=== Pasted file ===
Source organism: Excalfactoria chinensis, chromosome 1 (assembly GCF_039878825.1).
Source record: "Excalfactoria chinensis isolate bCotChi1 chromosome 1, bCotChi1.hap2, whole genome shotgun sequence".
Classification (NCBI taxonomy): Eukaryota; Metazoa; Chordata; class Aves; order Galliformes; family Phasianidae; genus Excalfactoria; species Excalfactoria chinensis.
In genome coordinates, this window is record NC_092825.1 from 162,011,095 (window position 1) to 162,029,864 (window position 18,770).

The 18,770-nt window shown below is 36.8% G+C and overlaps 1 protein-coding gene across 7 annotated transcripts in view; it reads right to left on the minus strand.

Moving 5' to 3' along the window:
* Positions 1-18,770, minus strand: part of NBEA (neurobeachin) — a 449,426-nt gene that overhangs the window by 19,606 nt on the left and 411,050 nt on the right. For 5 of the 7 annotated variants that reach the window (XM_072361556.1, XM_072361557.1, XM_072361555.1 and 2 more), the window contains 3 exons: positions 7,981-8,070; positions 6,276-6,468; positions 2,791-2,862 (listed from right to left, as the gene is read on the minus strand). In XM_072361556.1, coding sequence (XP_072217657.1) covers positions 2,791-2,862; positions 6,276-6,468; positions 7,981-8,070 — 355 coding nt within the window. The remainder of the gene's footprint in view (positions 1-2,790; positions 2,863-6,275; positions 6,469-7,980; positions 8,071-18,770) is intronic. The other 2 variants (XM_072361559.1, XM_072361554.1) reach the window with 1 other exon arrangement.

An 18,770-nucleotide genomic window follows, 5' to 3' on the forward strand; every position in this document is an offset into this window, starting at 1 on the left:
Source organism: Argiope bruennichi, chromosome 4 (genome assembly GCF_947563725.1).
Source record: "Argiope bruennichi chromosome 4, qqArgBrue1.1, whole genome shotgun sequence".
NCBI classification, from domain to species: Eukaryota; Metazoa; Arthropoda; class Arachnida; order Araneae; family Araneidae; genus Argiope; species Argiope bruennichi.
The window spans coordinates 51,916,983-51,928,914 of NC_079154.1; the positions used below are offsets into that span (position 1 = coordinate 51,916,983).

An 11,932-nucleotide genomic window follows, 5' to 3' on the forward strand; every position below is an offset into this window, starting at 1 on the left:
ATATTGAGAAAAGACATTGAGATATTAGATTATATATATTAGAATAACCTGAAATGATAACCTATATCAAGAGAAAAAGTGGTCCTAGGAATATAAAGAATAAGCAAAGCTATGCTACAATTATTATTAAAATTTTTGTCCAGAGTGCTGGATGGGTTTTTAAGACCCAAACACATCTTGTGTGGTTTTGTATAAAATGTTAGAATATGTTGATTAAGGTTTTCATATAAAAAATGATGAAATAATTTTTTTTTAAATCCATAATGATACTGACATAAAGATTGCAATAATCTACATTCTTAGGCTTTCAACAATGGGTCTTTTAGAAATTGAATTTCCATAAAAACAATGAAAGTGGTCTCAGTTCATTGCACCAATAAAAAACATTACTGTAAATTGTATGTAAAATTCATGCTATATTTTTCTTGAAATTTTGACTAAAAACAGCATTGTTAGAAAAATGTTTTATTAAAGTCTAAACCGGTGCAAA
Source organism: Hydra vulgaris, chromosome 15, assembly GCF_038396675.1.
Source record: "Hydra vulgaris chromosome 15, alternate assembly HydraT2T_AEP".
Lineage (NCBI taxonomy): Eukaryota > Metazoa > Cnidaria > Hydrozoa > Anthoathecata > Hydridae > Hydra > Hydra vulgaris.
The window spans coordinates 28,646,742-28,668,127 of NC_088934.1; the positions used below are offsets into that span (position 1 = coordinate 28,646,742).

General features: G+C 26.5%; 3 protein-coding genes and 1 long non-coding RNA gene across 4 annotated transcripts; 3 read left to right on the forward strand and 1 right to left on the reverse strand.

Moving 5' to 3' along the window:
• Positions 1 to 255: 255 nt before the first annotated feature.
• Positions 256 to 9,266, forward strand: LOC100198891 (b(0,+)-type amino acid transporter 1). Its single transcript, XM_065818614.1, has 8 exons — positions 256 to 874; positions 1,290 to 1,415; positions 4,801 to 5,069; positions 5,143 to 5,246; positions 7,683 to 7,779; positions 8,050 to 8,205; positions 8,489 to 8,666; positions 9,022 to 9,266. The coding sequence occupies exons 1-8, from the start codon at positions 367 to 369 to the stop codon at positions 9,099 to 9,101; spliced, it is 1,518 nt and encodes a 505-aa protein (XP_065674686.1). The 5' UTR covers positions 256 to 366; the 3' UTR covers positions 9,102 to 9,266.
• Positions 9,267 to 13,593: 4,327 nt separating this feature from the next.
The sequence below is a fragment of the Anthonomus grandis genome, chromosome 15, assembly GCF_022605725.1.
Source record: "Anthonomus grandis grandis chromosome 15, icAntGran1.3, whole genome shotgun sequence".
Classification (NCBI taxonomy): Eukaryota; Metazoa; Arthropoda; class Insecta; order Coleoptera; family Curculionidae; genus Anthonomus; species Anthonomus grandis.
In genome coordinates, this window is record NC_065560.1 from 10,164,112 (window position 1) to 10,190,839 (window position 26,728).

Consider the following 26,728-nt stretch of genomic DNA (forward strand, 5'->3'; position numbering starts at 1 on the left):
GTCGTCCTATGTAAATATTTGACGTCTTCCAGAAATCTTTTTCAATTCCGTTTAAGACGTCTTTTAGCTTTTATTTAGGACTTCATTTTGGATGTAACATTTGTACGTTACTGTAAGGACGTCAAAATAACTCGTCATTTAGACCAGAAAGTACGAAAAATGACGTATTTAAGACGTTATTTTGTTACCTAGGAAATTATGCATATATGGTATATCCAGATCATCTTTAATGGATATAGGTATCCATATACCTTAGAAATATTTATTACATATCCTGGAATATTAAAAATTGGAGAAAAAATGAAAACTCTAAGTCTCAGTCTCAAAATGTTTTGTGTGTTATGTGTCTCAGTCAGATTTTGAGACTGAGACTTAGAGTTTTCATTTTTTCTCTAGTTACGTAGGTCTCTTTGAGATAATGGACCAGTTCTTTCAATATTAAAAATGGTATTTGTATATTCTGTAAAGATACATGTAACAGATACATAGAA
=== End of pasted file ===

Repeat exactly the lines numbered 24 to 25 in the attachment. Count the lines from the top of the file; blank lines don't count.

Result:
The sequence below is a fragment of the Anthonomus grandis genome, chromosome 15, assembly GCF_022605725.1.
Source record: "Anthonomus grandis grandis chromosome 15, icAntGran1.3, whole genome shotgun sequence".